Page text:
Sadly it turns out that the above is not an accurate representation of bodystorming and I did not learn how to do the classic Carlton dance. Bodystorming is actually a design technique where you imagine that your new product or service exists and act out using it. Some shops do this by getting an empty warehouse, building a mock store and acting out transactions with ‘customers’ to identify pinch points in systems, procedures, or new space. You could also do it by using a paper mock-up of a new app, and asking people to act out using it in real life, so that the designer can identify where it is most likely to be used and issues that may arise.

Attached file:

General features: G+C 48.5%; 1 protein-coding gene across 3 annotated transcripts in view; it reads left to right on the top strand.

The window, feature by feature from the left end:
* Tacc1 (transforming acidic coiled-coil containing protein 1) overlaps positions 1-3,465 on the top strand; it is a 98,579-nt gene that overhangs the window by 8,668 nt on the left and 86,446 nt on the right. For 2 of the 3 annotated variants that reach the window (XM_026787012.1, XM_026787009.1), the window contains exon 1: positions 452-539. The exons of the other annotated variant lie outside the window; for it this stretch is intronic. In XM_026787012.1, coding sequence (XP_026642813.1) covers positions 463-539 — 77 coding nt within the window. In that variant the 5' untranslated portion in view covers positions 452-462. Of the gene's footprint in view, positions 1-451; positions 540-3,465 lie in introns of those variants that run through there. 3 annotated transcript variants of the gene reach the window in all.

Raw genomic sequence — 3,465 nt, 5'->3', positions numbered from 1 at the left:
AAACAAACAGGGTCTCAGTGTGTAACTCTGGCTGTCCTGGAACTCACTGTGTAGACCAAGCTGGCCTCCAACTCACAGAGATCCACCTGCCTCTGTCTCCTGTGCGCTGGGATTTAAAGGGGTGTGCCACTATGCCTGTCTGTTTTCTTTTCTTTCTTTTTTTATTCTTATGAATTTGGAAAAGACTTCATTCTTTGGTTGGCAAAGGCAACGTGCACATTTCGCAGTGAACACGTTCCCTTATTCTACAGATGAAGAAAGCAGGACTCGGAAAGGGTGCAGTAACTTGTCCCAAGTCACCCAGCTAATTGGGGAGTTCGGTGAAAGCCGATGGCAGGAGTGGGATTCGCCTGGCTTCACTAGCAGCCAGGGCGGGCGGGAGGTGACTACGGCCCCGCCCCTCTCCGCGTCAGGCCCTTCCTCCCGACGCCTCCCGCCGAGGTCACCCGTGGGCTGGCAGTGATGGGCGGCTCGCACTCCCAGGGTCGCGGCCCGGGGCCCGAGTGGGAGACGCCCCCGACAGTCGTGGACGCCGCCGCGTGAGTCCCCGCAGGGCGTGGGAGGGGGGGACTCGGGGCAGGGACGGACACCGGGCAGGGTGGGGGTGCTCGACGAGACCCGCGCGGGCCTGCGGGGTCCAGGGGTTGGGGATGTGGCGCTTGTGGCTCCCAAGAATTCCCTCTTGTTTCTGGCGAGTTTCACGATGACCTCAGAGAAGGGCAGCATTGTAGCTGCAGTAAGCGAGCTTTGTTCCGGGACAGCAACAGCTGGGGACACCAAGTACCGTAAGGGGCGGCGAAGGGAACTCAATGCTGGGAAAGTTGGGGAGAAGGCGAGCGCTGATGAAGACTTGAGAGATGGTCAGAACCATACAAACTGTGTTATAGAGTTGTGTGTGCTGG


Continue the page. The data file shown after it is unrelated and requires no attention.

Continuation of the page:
We didn’t do any of this at the conference, but it is certainly something we could be putting into practice when designing new services or changes to services. For example, walking through collecting a hold from the nascent self-service holds will help us identify the points at which our users will need direction and the most likely points at which they will suffer problems. Through identifying these early we will be able to design out or minimise the flaws in the proposals before launch and ensure our users have a good experience of the service from the outset.